“Then his mouth started steaming, his tongue got so hot.
But the more that he wished, the more greedy he got.”

The duck went on wishing until he yelled:

“Say, I’ll be the richest young duck in this world!”

And he got so excited that in a crazy dizzy twirl he waved his arms and the Bippolo Seed slipped out and flew into the river nearby where it sank and drifted away. The cat and the duck both dived in to look for it, but they never found it again.

“But if they should find one, that cat and that duck
Won’t wish for so much. And they’ll have better luck.”




This parable of sorts starts with a “very big bear” that tries to eat a little rabbit. As the bear is approaching, the rabbit realizes he needs to think quick to get out of this predicament. He counts out loud to nine then stops and says:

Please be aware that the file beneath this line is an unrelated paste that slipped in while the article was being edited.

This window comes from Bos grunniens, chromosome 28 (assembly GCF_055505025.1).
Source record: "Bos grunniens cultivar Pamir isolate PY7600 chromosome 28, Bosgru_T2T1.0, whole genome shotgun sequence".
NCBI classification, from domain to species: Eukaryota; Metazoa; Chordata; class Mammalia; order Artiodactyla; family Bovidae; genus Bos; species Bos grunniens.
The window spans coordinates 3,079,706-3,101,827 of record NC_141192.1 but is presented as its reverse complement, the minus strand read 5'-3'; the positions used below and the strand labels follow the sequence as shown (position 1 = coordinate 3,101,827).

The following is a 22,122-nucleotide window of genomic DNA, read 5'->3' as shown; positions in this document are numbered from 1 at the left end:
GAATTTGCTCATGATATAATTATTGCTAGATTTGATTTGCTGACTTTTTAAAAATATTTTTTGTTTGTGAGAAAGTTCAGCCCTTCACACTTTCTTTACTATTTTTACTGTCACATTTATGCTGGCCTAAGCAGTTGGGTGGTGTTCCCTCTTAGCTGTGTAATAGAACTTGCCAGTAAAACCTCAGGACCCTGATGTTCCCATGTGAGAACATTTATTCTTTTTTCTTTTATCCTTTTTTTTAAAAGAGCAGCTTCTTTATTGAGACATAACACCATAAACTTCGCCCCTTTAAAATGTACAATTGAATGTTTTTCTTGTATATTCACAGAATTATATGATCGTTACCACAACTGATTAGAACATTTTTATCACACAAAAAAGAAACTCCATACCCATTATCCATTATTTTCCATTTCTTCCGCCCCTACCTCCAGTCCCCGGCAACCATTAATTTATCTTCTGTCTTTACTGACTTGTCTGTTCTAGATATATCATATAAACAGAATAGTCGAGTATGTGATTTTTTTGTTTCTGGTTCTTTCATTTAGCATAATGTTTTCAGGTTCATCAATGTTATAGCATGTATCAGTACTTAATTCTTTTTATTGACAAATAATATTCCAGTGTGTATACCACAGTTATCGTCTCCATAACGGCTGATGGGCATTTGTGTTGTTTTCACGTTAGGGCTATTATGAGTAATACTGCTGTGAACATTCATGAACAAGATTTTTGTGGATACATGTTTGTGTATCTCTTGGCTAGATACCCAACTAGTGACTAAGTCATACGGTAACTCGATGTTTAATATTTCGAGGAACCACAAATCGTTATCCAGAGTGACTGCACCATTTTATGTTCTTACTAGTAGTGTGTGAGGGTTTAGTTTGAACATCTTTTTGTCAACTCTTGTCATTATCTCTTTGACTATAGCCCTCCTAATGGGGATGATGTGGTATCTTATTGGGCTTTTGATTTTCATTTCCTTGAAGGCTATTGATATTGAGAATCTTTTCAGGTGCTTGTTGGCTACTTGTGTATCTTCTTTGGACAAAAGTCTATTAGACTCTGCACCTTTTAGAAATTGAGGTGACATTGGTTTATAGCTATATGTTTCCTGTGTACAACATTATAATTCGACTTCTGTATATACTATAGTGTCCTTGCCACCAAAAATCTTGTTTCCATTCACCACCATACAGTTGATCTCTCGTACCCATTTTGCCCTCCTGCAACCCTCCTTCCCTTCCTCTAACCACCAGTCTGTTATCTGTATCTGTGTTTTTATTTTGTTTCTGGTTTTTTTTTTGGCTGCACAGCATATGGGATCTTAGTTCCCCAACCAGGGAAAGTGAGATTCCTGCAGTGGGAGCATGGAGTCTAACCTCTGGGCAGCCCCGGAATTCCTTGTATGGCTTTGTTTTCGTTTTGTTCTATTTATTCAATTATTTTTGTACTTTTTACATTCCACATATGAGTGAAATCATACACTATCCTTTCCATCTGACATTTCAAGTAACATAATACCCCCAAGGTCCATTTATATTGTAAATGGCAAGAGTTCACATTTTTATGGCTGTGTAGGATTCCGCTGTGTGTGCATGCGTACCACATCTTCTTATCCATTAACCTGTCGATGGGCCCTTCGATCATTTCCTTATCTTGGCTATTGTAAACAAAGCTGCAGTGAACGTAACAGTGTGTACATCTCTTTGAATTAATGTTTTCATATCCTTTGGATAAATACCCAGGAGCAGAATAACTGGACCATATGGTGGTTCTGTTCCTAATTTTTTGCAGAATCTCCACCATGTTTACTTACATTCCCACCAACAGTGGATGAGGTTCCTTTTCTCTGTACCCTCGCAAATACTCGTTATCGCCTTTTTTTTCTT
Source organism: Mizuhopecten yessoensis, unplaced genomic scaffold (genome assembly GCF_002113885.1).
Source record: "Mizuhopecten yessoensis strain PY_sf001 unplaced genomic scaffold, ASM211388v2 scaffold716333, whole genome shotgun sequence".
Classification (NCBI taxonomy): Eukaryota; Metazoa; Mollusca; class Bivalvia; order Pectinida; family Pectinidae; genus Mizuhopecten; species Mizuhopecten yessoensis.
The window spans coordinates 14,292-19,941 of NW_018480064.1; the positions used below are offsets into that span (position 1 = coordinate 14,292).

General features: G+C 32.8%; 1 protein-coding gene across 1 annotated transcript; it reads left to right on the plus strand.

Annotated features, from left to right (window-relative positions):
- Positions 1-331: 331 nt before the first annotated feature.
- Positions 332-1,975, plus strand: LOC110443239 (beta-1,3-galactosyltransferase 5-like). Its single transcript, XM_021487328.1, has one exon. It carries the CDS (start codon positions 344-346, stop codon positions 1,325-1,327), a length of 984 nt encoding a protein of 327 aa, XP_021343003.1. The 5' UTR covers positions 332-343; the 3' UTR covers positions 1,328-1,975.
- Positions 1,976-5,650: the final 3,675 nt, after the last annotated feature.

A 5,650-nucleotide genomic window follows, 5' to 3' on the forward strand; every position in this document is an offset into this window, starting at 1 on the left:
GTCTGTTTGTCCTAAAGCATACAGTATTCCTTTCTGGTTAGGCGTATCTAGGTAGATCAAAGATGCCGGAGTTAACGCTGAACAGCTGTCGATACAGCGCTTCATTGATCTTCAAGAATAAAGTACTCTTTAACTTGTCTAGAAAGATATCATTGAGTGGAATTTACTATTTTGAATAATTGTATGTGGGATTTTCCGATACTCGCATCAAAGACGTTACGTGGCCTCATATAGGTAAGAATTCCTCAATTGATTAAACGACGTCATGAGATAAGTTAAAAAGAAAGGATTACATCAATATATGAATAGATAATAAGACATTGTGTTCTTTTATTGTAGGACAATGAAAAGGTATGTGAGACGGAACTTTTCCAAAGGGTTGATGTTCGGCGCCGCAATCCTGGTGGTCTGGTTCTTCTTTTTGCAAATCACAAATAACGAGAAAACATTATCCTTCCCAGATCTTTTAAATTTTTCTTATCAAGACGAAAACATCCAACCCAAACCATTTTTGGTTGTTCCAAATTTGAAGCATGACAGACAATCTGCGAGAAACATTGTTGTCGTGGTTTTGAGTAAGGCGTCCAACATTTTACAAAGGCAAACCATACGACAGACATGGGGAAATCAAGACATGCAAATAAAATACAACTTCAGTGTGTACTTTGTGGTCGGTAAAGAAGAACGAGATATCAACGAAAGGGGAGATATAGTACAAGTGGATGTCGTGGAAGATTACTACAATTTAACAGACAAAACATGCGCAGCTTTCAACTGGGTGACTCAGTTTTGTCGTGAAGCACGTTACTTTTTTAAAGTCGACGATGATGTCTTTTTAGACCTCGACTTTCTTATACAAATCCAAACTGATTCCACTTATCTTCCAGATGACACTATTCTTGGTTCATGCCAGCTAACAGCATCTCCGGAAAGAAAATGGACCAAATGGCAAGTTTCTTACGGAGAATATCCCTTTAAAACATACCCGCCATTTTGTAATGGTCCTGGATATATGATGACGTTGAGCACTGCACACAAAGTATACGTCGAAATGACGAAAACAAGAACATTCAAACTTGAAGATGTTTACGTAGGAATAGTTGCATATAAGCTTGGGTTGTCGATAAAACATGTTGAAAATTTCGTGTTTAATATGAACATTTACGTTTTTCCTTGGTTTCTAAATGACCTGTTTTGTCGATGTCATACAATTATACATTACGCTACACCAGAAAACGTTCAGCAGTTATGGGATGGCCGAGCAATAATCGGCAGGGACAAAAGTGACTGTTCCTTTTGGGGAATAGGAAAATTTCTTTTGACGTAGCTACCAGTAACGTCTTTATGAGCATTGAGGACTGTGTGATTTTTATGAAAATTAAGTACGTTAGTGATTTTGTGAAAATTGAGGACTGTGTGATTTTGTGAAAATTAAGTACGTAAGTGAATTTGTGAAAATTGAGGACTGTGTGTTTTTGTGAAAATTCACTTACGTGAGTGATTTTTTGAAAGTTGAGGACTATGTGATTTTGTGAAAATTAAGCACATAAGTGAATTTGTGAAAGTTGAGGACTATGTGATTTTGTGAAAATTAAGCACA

“Only nine…? That’s a very bad sign! Poor bear!”

Then he counts again, but this time all the way up to ten. The bear is suspicious and asks if the rabbit is trying to say something is wrong with him. The rabbit admits that he is concerned for the bear, because he seems to only have nine eyelashes on one eye while he has the usual ten on the other. The bear is is not sure if he should be concerned at first, but the rabbit starts to play it up, like it is a big problem.

“‘And I guess that’s the reason,” the rabbit then said,
‘For the lop-sided way that you’re holding your head.
It’s twisted! It’s sagging! Because of the weight
of your un-even lashes, you can’t hold it straight!”


Now the bear starts to worry. The rabbit keeps pointing out other ailments like a fuzzy tongue, a wuzzy brain, and a creaking backbone.